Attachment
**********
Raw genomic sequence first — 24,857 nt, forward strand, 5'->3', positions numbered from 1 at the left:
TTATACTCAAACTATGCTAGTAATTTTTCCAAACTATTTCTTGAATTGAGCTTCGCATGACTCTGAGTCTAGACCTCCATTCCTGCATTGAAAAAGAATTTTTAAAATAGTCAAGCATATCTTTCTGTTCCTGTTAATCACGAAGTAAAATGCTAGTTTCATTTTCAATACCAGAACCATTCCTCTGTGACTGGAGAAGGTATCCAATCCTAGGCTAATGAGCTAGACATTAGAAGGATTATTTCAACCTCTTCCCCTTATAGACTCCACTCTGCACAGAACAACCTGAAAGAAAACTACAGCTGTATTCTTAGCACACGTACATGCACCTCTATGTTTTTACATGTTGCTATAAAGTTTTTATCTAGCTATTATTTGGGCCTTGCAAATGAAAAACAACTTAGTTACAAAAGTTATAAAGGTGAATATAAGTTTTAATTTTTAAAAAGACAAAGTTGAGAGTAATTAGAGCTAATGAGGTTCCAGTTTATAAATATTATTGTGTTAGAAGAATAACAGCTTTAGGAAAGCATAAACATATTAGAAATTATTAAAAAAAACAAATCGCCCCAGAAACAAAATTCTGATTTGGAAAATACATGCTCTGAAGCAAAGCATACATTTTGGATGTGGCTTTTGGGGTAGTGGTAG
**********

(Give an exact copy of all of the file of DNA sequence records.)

Raw genomic sequence first — 24,857 nt, forward strand, 5'->3', positions numbered from 1 at the left:
TTATACTCAAACTATGCTAGTAATTTTTCCAAACTATTTCTTGAATTGAGCTTCGCATGACTCTGAGTCTAGACCTCCATTCCTGCATTGAAAAAGAATTTTTAAAATAGTCAAGCATATCTTTCTGTTCCTGTTAATCACGAAGTAAAATGCTAGTTTCATTTTCAATACCAGAACCATTCCTCTGTGACTGGAGAAGGTATCCAATCCTAGGCTAATGAGCTAGACATTAGAAGGATTATTTCAACCTCTTCCCCTTATAGACTCCACTCTGCACAGAACAACCTGAAAGAAAACTACAGCTGTATTCTTAGCACACGTACATGCACCTCTATGTTTTTACATGTTGCTATAAAGTTTTTATCTAGCTATTATTTGGGCCTTGCAAATGAAAAACAACTTAGTTACAAAAGTTATAAAGGTGAATATAAGTTTTAATTTTTAAAAAGACAAAGTTGAGAGTAATTAGAGCTAATGAGGTTCCAGTTTATAAATATTATTGTGTTAGAAGAATAACAGCTTTAGGAAAGCATAAACATATTAGAAATTATTAAAAAAAACAAATCGCCCCAGAAACAAAATTCTGATTTGGAAAATACATGCTCTGAAGCAAAGCATACATTTTGGATGTGGCTTTTGGGGTAGTGGTAG